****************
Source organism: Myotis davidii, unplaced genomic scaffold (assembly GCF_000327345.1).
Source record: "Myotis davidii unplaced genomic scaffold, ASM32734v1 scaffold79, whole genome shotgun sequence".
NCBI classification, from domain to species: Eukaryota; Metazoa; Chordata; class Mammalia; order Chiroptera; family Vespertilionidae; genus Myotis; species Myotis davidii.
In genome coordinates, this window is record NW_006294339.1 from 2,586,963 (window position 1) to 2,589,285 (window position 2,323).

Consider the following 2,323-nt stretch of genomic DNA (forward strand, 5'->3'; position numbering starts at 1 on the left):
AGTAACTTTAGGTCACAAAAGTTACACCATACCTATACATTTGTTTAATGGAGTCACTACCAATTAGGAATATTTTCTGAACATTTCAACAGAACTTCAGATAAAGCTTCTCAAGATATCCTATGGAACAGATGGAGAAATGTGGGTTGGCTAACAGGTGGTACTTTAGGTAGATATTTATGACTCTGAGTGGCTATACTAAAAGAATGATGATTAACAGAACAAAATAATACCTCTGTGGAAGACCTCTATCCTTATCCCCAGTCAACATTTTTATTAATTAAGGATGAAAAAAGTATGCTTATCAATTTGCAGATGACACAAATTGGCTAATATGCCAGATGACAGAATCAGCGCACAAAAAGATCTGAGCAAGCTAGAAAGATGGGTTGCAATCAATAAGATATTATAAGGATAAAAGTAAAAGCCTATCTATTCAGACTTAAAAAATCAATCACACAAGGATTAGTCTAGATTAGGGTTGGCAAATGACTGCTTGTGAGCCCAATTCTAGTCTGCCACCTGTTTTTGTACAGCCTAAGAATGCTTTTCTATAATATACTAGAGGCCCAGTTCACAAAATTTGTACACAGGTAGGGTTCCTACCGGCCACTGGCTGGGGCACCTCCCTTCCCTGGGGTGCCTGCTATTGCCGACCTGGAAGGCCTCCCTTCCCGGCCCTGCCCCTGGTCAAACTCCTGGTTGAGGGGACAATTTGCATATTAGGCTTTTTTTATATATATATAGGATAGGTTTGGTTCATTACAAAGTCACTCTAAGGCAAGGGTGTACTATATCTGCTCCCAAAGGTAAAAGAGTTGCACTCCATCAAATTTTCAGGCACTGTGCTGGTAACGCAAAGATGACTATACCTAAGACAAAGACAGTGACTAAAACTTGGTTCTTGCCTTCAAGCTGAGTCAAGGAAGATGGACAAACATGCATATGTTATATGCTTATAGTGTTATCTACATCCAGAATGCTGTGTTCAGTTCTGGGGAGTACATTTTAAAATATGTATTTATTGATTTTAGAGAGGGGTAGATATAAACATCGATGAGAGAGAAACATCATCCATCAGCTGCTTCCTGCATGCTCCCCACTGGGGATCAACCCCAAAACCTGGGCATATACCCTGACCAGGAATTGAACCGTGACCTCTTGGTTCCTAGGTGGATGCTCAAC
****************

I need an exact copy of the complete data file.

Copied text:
Source organism: Myotis davidii, unplaced genomic scaffold (assembly GCF_000327345.1).
Source record: "Myotis davidii unplaced genomic scaffold, ASM32734v1 scaffold79, whole genome shotgun sequence".
NCBI classification, from domain to species: Eukaryota; Metazoa; Chordata; class Mammalia; order Chiroptera; family Vespertilionidae; genus Myotis; species Myotis davidii.
In genome coordinates, this window is record NW_006294339.1 from 2,586,963 (window position 1) to 2,589,285 (window position 2,323).

Consider the following 2,323-nt stretch of genomic DNA (forward strand, 5'->3'; position numbering starts at 1 on the left):
AGTAACTTTAGGTCACAAAAGTTACACCATACCTATACATTTGTTTAATGGAGTCACTACCAATTAGGAATATTTTCTGAACATTTCAACAGAACTTCAGATAAAGCTTCTCAAGATATCCTATGGAACAGATGGAGAAATGTGGGTTGGCTAACAGGTGGTACTTTAGGTAGATATTTATGACTCTGAGTGGCTATACTAAAAGAATGATGATTAACAGAACAAAATAATACCTCTGTGGAAGACCTCTATCCTTATCCCCAGTCAACATTTTTATTAATTAAGGATGAAAAAAGTATGCTTATCAATTTGCAGATGACACAAATTGGCTAATATGCCAGATGACAGAATCAGCGCACAAAAAGATCTGAGCAAGCTAGAAAGATGGGTTGCAATCAATAAGATATTATAAGGATAAAAGTAAAAGCCTATCTATTCAGACTTAAAAAATCAATCACACAAGGATTAGTCTAGATTAGGGTTGGCAAATGACTGCTTGTGAGCCCAATTCTAGTCTGCCACCTGTTTTTGTACAGCCTAAGAATGCTTTTCTATAATATACTAGAGGCCCAGTTCACAAAATTTGTACACAGGTAGGGTTCCTACCGGCCACTGGCTGGGGCACCTCCCTTCCCTGGGGTGCCTGCTATTGCCGACCTGGAAGGCCTCCCTTCCCGGCCCTGCCCCTGGTCAAACTCCTGGTTGAGGGGACAATTTGCATATTAGGCTTTTTTTATATATATATAGGATAGGTTTGGTTCATTACAAAGTCACTCTAAGGCAAGGGTGTACTATATCTGCTCCCAAAGGTAAAAGAGTTGCACTCCATCAAATTTTCAGGCACTGTGCTGGTAACGCAAAGATGACTATACCTAAGACAAAGACAGTGACTAAAACTTGGTTCTTGCCTTCAAGCTGAGTCAAGGAAGATGGACAAACATGCATATGTTATATGCTTATAGTGTTATCTACATCCAGAATGCTGTGTTCAGTTCTGGGGAGTACATTTTAAAATATGTATTTATTGATTTTAGAGAGGGGTAGATATAAACATCGATGAGAGAGAAACATCATCCATCAGCTGCTTCCTGCATGCTCCCCACTGGGGATCAACCCCAAAACCTGGGCATATACCCTGACCAGGAATTGAACCGTGACCTCTTGGTTCCTAGGTGGATGCTCAAC